The Antlers - Burst Apart

Here’s the darkly swirling, electro-lined “Parentheses” from the Antlers’ sophomore followup to Hospice, Burst Apart. If the word “Radiohead” jumps into your mind while listening, no need to feel ashamed. Listen:

Burst Apart is out 5/10 via FrenchKiss. You can also hear a live version of the entire album streaming at NPR. Or see them do some of it in person on their upcoming tour:

05/17 – Washington, D.C. @ Black Cat *
05/18 – Philadelphia, PA @ First Unitarian Church Sanctuary *
05/19 – Brooklyn, NY @ Music Hall of Williamsburg *
05/20 – New York, NY @Bowery Ballroom *
05/28 – George, WA @ Sasquatch Festival *
05/31 – San Francisco, CA @ Great American Music Hall *
06/03 – Los Angeles, CA @ El Rey *
06/04 – Pomona, CA @ Glass House *
06/07 - Austin, TX @ Emo’s *
06/08 – Dallas, TX @ The Loft *
06/09 – Tulsa, OK @ The Marquee *
06/10 - St. Louis, MO @ Firebird *
06/11 – Chicago, IL @ Metro *
06/12 – Detroit, MI @ Magic Stick *
06/14 – Toronto, ON @ Mod Club *
06/15 – Montreal, QC @ La Tulipe †
06/16 – Boston, MA @ Paradise *
06/17 - Hamden, CT @ The Space *

* w/ Little Scream
† w/ the Dodos

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Comments (9)
  1. ddogdunit  |   Posted on Apr 4th, 2011 -9

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  2. I think it’s a great song. And why can’t you tell us how excited you are? Because it makes zero sense that something like that would excite you?

  3. Yeah, I like it a lot. Different, but still them. Why would someone get excited to see someone else fail, just because they don’t like it? Sounds like someone’s got some deeper issues.

  4. I could understand why someone would want to see The Antlers fail. Hospice was a unique creation that did something most modern music doesn’t attempt. It made you feel something. It was soaked in emotion. And not the ridiculous faux emotion of adolescent punk rock or the soaring optimism of arena rock. It simply dug into the darkness of a very real and morbid loss of life. This doesn’t make for an approachable form of music. People don’t want to feel, they want to be distracted from feeling. That’s the point of modern music. You will always see modern music labeled under the heading of “entertainment”. Music is not intended to make you think or feel, but to help you not think or feel. Music is meant to be a distraction. It’s only natural for people to lash out at something that does the opposite of what they want it to. Seriously, there is no way someone could ride around town with their friend on a Saturday evening cranking out Hospice with their windows down.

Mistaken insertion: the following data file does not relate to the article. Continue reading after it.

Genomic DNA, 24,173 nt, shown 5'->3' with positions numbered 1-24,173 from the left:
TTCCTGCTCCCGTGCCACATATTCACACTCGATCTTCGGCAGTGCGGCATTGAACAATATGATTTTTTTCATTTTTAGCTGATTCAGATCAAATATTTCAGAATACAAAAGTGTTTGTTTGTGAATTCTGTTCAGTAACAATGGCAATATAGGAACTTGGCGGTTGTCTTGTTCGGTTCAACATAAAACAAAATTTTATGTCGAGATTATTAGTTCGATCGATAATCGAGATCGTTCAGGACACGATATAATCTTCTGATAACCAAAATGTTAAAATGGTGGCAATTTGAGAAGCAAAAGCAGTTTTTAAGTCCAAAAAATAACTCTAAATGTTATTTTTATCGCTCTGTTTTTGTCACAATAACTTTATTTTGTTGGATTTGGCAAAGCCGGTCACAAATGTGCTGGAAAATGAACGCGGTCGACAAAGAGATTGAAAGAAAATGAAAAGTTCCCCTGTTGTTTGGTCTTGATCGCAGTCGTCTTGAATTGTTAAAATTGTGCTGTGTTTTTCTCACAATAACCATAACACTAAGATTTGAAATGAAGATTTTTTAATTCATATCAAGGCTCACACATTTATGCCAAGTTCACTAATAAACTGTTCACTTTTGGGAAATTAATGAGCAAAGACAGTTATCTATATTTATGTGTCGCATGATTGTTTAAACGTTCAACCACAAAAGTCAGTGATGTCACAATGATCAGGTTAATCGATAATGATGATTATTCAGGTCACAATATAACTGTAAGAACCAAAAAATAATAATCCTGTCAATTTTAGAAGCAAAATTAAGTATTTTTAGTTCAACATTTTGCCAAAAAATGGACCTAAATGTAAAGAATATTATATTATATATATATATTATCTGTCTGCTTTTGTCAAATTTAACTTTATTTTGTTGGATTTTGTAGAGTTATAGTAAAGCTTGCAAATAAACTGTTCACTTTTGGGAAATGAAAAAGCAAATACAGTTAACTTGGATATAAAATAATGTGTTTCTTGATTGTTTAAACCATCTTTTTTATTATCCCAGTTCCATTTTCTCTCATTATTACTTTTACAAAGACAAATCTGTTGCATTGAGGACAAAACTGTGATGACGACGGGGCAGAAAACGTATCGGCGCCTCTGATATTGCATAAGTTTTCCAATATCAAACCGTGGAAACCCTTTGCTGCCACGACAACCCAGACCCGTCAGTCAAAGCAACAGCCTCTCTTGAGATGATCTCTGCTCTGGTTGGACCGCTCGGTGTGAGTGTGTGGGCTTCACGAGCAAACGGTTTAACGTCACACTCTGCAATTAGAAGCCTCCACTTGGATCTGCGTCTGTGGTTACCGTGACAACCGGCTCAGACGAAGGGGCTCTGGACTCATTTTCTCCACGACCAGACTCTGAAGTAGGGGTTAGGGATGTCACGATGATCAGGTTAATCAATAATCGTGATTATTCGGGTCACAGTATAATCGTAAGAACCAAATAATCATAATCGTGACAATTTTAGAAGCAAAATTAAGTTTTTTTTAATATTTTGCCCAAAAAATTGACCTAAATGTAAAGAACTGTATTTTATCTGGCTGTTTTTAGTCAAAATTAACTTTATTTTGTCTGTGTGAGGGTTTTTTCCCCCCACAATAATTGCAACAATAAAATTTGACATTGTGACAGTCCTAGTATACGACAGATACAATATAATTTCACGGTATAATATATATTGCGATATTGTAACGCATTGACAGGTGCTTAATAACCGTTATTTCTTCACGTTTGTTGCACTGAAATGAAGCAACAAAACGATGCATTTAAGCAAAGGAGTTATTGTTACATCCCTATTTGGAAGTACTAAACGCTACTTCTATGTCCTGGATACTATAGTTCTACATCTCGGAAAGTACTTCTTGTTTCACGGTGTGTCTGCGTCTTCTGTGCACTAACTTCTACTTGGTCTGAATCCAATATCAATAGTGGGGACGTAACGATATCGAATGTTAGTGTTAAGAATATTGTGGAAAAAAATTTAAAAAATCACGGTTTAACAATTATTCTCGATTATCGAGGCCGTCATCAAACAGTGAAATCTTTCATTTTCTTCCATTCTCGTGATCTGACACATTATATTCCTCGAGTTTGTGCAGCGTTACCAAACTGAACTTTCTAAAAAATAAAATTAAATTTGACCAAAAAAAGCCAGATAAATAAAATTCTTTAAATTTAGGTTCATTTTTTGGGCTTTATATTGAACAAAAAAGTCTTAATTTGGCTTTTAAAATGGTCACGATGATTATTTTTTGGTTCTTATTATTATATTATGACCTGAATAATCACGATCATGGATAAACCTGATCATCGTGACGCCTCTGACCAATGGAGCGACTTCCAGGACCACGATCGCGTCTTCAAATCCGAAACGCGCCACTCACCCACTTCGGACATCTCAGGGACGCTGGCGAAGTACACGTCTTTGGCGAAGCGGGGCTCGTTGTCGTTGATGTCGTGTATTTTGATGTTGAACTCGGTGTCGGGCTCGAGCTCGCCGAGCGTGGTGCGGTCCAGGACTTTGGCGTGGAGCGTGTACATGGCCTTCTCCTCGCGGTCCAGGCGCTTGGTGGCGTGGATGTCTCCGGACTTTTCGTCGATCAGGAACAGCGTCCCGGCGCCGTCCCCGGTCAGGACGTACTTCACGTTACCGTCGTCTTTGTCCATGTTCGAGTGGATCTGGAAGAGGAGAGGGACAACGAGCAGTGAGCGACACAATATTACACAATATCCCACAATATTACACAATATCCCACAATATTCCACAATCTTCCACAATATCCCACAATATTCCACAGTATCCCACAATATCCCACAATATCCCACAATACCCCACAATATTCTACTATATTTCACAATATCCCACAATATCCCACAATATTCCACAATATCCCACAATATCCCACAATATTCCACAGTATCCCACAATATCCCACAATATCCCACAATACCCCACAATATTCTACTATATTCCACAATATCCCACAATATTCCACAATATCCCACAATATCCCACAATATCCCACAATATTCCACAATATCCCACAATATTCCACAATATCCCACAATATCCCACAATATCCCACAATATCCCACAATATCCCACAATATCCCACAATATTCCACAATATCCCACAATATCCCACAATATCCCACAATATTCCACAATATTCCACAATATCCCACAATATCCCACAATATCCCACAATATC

I personally enjoyed Hospice. It was moving and well crafted, and has a glow to it that pulled you through the fog, even as the subject matter made you constantly want to look away. Franz Kafka once said, “A book should be an ice-axe to break the frozen sea within us.” I feel this should be the goal of all forms of art, and I applaud The Antlers for trying to bring music back to a different place.

    That said, I’m reserving judgment on the new track until I hear it in the context of the album. On first listen, it seems more concerned with texture than it is with lyrics and mood, which is a good direction for the band to go in for a second run.

  5. This is a great progression for a a truly remarkable band. “Hospice” took a while to hit me, but this song was immediate.

  6. The vocals on this sound so much like Wild Beasts.

  7. I love this. From the ringing piano trill that kicks it off to the wrapping, two directional drumming, to the moment the bass begins creeping in under his slithering voice. To be honest I don’t think I could take an album of this, but if this album manages to be as varied yet coherent as Hospice did, I’m looking forward to music that has this same mood.

  8. Is that Jimmy Somerville…jesus, that’s bad.

  9. Solid, professional… like my plumber. Antlers: getting the job done, or at least getting out the door with your money.

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